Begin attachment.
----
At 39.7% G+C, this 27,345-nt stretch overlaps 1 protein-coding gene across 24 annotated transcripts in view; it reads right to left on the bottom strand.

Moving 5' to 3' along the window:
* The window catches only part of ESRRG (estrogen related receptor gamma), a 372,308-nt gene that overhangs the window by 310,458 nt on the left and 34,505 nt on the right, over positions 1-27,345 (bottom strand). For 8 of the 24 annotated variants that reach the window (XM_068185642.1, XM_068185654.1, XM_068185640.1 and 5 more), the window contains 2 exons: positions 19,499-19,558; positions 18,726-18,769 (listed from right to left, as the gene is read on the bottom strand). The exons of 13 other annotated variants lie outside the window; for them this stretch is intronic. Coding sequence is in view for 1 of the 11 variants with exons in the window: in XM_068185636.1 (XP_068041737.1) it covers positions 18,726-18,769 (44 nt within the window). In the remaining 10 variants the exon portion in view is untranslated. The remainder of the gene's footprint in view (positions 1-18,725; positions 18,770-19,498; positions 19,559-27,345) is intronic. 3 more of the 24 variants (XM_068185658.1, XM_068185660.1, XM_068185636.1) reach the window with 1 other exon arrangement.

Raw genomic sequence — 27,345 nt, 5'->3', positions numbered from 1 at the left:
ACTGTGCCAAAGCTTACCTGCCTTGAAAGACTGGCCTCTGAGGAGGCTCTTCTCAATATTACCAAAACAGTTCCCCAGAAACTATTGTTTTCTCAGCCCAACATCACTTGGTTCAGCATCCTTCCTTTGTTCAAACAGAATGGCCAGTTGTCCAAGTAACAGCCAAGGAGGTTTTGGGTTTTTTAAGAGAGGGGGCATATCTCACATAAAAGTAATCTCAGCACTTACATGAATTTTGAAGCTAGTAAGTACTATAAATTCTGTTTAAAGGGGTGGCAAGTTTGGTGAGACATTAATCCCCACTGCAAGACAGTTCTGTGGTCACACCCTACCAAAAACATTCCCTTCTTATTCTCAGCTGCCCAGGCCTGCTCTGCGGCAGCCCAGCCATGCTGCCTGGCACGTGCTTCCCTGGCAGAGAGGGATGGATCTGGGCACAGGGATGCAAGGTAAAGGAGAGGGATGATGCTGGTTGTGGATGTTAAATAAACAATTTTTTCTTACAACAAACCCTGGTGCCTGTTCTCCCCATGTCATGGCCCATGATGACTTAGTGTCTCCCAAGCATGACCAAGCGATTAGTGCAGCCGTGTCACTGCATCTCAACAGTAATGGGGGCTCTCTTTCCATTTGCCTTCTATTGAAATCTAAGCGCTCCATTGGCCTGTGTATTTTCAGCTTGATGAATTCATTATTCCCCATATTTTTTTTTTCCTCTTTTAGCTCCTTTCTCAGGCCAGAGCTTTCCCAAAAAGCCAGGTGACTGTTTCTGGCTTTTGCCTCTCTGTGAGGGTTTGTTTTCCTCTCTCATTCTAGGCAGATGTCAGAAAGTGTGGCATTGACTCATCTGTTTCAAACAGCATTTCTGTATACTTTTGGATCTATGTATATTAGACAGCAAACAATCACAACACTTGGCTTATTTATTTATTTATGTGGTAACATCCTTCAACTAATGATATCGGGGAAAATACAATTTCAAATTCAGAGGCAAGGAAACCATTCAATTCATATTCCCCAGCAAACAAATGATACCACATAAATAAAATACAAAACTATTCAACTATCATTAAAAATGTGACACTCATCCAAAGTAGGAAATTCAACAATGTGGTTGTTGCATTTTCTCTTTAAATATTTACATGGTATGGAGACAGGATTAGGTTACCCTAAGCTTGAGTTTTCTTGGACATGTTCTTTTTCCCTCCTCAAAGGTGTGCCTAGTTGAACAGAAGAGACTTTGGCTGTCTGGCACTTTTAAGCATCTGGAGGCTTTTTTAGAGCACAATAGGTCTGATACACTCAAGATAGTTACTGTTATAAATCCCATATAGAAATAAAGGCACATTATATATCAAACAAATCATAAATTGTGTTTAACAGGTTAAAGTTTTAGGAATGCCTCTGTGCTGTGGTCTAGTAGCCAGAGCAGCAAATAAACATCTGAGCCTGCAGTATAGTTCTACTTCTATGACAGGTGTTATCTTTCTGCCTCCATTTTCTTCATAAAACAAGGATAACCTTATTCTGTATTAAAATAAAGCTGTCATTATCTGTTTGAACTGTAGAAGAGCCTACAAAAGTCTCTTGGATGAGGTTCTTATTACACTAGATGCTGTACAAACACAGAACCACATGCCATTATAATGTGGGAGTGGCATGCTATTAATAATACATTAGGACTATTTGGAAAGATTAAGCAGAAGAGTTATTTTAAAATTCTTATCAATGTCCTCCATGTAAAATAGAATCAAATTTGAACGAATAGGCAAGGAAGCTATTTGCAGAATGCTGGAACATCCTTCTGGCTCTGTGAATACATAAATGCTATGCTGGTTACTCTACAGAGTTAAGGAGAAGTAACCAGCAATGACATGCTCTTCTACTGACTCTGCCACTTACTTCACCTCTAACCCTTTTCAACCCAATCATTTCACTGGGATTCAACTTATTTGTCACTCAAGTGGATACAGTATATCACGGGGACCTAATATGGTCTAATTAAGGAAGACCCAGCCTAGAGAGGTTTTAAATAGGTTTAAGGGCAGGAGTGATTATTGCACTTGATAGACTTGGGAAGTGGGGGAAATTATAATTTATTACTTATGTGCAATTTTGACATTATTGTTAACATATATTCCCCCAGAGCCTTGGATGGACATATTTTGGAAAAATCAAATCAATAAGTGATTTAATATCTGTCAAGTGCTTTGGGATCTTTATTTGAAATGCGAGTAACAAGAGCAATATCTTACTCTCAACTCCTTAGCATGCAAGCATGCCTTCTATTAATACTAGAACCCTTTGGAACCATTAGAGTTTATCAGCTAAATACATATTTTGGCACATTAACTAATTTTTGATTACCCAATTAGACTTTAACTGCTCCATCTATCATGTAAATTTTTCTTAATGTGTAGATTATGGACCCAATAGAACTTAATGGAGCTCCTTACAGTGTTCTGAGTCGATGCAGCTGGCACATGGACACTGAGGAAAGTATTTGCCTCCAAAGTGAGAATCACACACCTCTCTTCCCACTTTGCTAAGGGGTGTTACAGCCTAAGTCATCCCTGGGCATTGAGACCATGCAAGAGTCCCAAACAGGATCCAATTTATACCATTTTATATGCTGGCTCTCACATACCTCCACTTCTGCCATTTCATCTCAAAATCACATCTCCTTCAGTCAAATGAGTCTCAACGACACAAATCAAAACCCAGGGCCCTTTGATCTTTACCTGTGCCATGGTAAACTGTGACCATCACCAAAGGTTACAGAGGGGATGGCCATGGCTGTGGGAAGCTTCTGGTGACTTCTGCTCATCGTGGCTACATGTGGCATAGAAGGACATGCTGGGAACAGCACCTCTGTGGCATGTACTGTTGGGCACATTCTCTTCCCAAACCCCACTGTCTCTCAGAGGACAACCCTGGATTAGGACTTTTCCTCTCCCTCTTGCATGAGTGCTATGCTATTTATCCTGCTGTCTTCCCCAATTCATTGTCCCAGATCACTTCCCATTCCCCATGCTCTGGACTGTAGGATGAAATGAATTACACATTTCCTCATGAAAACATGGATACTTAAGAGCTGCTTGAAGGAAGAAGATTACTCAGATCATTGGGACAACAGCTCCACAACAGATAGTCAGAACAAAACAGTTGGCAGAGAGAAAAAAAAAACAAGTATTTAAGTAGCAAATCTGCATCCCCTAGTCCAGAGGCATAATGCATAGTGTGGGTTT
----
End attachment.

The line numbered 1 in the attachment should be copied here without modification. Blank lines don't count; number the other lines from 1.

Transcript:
At 39.7% G+C, this 27,345-nt stretch overlaps 1 protein-coding gene across 24 annotated transcripts in view; it reads right to left on the bottom strand.